However, all the desktop junk is a different story. You don't need to push out the latest MS Office upgrade to the server that runs your CNC mill or whatever. It probably doesn't need full-disk encryption either. Oh, and you should probably schedule those patches and not just push them out at some random time when some server is managing a pressure vessel full of explosive gases - do the updates during downtime and re-qualify the system before using it for safety-impacting operations.

At work we do provide close-to-vendor-OS images for things like this, though I'll admit in practice they aren't handled perfectly (again, the push to cut costs).

There is no reason that corporate IT can't be done well - the problem is the bottom-line mentality that aims to put the screws on any budget line item that is large, and which puts the decision-making outside of the group impacted by the decisions.

Re:Along similar lines (1)

nurb432 (527695) | more than 2 years ago | (#37653468)

Engineering nodes (and particularly operational nodes) should always be managed differently from the administrators laptops, etc.

As long as IT still manages them im ok wit that as I have found most engineers are some of the worst users out there, They *think* they know better because the are an 'engineer'. Sure they know THEIR field but they don't know how to manage their desktops. ( again this is not ALL of them as some do cross fields like i did, just a large percentage ). Also a good IT shop would have different polices for different classes of equipment and departments anyway.

If IT doesn't manage them, then they should be cut off from the network.

Thank you. (0)

Anonymous Coward | more than 2 years ago | (#37652628)

Thank you. And great quality. I will return to your content again.

Re:Thank you. (0)

wmbetts (1306001) | more than 2 years ago | (#37652654)

Your thoughts intrigue and I wish to subscribe to your newsletter.

Simple Test (2)

martin-boundary (547041) | more than 2 years ago | (#37652644)

'I kind of wonder if the virus that folks are fighting is something that some other part of DoD deployed intentionally.'

Luckily, there's a simple test for that. Does the virus bring up the following dialog box?

[Virus Message]
This is not a drill.
[OK] [Cancel]

If so, then it's definitely a DoD virus.

Security Researcher? What a joke! (2, Insightful)

Anonymous Coward | more than 2 years ago | (#37652662)

He's a security researcher and so are the Beagle boys. The guy is a well known crank with a rich fantasy life. Slashdot just keeps getting worse.

reply (-1)

Anonymous Coward | more than 2 years ago | (#37652690)

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Complete speculation (4, Insightful)

evilviper (135110) | more than 2 years ago | (#37652986)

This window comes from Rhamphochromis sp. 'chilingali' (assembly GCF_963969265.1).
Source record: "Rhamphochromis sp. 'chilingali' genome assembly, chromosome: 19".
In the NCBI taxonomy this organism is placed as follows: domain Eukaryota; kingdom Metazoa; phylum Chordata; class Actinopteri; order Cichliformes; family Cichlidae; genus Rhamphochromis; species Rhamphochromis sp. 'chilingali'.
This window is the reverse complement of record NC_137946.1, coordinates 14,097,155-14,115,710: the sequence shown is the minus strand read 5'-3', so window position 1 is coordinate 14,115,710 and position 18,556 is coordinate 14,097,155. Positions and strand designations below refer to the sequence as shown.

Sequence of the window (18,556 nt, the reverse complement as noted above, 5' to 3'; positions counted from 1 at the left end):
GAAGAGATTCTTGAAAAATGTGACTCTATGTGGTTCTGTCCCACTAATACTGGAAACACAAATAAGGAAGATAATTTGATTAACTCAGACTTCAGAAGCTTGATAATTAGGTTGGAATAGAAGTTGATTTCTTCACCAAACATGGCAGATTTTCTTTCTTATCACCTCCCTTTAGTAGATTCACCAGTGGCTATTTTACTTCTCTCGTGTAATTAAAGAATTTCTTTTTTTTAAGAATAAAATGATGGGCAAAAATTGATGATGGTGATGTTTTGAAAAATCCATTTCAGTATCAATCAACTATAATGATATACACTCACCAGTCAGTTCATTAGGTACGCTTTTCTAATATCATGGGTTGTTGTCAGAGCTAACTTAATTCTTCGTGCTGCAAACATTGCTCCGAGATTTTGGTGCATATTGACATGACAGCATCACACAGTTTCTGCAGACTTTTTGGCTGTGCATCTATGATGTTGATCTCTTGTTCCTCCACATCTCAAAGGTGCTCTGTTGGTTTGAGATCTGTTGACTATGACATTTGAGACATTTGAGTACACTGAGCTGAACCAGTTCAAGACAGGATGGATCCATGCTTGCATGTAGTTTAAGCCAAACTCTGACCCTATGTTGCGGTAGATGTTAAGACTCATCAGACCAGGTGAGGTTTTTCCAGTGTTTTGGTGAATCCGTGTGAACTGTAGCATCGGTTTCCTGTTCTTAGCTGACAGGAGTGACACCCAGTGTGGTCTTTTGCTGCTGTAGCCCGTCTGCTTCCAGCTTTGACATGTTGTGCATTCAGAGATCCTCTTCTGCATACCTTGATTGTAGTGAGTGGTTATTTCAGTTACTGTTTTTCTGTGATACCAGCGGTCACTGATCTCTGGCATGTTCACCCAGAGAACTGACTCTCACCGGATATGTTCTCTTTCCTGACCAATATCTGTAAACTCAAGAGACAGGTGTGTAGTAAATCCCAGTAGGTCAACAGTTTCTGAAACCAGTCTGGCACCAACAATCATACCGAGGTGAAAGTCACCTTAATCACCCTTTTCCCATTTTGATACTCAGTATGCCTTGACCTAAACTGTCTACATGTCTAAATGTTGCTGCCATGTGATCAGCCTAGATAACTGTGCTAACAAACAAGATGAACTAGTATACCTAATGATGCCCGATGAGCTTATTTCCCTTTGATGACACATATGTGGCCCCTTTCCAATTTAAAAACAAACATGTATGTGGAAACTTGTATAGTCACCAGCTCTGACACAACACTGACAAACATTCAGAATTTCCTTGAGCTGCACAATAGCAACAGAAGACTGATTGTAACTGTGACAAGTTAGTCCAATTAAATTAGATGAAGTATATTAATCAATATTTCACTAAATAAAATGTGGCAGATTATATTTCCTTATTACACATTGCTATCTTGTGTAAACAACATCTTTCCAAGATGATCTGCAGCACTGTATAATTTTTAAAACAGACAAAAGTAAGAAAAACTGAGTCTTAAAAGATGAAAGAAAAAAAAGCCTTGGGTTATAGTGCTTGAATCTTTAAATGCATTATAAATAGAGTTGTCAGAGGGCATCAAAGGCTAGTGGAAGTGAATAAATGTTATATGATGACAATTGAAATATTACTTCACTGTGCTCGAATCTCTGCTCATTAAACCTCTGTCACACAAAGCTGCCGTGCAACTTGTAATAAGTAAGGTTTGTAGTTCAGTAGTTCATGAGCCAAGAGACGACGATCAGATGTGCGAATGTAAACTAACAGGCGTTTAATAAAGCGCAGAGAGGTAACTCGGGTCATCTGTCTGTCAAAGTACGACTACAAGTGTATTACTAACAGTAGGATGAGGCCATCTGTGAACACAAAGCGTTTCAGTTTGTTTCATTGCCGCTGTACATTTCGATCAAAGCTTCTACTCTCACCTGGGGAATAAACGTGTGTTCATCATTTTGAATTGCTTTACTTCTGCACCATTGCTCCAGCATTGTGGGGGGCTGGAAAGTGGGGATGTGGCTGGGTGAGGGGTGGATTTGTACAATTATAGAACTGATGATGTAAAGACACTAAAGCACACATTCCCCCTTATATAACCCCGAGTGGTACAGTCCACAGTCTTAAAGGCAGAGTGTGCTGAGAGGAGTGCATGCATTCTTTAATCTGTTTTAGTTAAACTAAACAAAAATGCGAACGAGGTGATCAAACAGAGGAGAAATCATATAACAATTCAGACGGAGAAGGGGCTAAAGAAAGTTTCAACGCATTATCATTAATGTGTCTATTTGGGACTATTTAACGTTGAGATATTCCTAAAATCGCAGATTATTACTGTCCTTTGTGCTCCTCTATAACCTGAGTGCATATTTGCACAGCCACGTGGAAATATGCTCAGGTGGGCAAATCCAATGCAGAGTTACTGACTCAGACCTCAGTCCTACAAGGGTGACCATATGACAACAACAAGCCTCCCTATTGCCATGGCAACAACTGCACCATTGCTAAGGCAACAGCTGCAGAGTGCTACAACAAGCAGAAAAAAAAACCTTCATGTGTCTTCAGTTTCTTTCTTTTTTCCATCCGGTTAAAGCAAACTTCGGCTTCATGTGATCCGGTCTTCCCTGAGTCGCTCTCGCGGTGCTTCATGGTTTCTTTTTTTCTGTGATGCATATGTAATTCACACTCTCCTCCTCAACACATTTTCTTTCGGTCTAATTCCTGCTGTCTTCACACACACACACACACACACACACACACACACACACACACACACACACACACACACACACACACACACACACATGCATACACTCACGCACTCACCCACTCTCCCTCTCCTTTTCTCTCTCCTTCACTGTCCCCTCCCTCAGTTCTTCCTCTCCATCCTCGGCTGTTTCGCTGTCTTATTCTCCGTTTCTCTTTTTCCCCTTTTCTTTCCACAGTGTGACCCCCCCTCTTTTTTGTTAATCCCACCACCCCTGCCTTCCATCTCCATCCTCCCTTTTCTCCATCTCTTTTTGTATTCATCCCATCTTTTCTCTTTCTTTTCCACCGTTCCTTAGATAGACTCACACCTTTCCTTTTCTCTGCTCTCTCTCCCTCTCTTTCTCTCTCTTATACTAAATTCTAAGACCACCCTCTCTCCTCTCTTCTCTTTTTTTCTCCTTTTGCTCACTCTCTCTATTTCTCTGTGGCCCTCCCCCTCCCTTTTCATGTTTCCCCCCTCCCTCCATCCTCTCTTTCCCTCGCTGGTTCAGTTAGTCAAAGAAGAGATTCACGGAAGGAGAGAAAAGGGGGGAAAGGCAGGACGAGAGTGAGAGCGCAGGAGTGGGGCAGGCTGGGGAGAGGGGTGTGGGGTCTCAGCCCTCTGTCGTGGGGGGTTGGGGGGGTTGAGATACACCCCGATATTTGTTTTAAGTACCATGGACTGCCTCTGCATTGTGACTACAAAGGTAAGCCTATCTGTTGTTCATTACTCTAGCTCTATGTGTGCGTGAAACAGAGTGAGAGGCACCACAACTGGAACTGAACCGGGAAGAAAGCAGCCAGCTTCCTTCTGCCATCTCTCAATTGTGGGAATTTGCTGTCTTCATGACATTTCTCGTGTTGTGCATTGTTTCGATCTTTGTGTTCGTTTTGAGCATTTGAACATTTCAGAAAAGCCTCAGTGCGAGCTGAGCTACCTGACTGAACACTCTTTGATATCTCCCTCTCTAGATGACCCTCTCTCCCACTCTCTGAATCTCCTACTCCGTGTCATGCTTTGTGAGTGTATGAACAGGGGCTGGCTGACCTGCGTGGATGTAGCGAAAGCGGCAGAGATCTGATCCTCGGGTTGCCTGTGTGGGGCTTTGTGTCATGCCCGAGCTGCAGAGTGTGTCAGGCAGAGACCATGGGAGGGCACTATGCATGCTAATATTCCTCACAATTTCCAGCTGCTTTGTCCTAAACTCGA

The whole story can be summarized with the following quote:

Miles Fidelman: "I kind of wonder if..."

That's about it. Let's have some more fun.

Predator Drone 'Virus' Could Have Been Planted By Dick Cheney.

Predator Drone 'Virus' Could Be Product of Iran Intelligence Agency.

Predator Drone 'Virus' Could Be Designed to Target Nude Beaches.

etc.

Re:Complete speculation (0)

Anonymous Coward | more than 2 years ago | (#37654858)

exactly.

More than that, who the heck is Miles Fidelman?

Why not Sarah Palin or Muammar Gaddafi or Mahmoud Ahmadinejad? There is no reason at all to infer they are less knowledgeable than Miles whoever he is.

Total BS.

Memoirs Found in a Bathtub (1)

foobsr (693224) | more than 2 years ago | (#37653130)

http://en.wikipedia.org/wiki/Memoirs_Found_in_a_Bathtub

Quote: "Set in the distant future, Memoirs Found in a Bathtub is the horrifying first-hand account of a bureaucratic agent trapped deep within the subterranean bowels of a vast underground military complex. In a Kafkaesque maelstrom of terrifying confusion and utter insanity, this man must attempt to follow his mission directives of conducting an "on-the-spot investigation. Verify. Search. Destroy. Incite. Inform. Over and out. On the nth day nth hour sector n subsector n rendezvous with N."

Well

CC.

Wow... why are they using ...oh yeah, cost... (2, Informative)

ka9dgx (72702) | more than 2 years ago | (#37653186)

Argh... we're building weapons systems based on windows or mac or linux? What are these people, nuts?

If there was ever a place where capability based security should be used, this is it. An application that has the ability to literally kill people should not be run in an environment which defaults to permissive... this means that ANY application on that system could potentially kill someone.

With the exception of a few wise souls here and there, nobody else seems to get the idea that this kind of thing can be stopped, dead, in its tracks. (Pun intended)

Capability based security offers a path forward to computers that trust nothing by default... the exact opposite of what we have now. They don't have to be unusable, nor layered with ineffective anti-spyware, anti-malware, etc...

Just stop trusting applications, and specify what they can do, as a maximum extent, before you execute them. This limits the damage a rogue (or just confused) application can incur before it's even run.